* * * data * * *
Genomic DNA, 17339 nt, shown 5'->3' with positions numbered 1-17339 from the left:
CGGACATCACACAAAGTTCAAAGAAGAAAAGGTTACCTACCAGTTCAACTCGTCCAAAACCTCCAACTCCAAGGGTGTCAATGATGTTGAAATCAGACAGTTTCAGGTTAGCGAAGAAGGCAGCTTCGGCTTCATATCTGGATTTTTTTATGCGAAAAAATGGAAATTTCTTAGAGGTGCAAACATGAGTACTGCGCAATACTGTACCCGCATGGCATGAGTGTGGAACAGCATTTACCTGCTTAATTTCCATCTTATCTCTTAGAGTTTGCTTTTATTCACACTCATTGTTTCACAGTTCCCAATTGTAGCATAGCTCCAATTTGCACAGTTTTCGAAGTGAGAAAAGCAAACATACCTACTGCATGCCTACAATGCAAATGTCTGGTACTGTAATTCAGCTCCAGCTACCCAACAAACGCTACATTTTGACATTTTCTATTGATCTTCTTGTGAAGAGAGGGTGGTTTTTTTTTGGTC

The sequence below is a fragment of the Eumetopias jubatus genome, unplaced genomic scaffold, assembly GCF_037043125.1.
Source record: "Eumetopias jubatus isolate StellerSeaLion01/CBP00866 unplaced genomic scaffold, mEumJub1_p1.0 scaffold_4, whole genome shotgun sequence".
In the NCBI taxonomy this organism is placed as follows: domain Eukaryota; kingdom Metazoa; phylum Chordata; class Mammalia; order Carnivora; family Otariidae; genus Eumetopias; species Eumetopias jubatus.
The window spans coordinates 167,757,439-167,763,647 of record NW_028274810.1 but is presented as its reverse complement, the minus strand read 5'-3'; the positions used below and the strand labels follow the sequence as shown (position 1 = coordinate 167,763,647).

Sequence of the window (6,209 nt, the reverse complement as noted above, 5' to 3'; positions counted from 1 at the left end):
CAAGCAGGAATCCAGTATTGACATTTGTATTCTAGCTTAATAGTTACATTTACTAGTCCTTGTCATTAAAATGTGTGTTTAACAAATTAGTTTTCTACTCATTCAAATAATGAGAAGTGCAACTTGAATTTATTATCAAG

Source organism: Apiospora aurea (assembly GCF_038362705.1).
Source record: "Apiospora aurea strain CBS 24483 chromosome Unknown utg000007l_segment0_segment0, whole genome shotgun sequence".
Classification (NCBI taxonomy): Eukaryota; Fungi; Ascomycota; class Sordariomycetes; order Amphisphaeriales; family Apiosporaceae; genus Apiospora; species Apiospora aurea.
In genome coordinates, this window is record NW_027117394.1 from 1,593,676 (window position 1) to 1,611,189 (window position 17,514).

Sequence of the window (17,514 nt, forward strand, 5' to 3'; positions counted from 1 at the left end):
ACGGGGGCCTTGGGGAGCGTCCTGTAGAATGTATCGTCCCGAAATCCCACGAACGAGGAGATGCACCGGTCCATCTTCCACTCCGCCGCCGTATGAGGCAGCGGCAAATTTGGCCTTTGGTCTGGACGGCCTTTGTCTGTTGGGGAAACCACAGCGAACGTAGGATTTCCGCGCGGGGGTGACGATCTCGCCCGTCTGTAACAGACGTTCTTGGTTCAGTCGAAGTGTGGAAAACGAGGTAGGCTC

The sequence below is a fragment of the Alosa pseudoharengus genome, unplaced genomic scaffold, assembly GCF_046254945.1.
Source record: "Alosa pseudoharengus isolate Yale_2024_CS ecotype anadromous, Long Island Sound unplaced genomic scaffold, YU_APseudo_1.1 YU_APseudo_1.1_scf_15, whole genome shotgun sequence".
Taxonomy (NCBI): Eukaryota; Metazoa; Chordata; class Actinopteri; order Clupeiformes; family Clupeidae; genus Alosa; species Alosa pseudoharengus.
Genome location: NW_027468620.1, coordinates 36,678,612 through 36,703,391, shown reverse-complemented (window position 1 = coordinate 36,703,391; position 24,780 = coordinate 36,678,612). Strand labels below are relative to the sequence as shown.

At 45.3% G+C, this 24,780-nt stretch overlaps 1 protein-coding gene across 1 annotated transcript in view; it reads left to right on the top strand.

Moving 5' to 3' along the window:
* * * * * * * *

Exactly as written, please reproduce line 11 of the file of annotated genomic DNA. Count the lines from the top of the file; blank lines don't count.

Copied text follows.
Classification (NCBI taxonomy): Eukaryota; Fungi; Ascomycota; class Sordariomycetes; order Amphisphaeriales; family Apiosporaceae; genus Apiospora; species Apiospora aurea.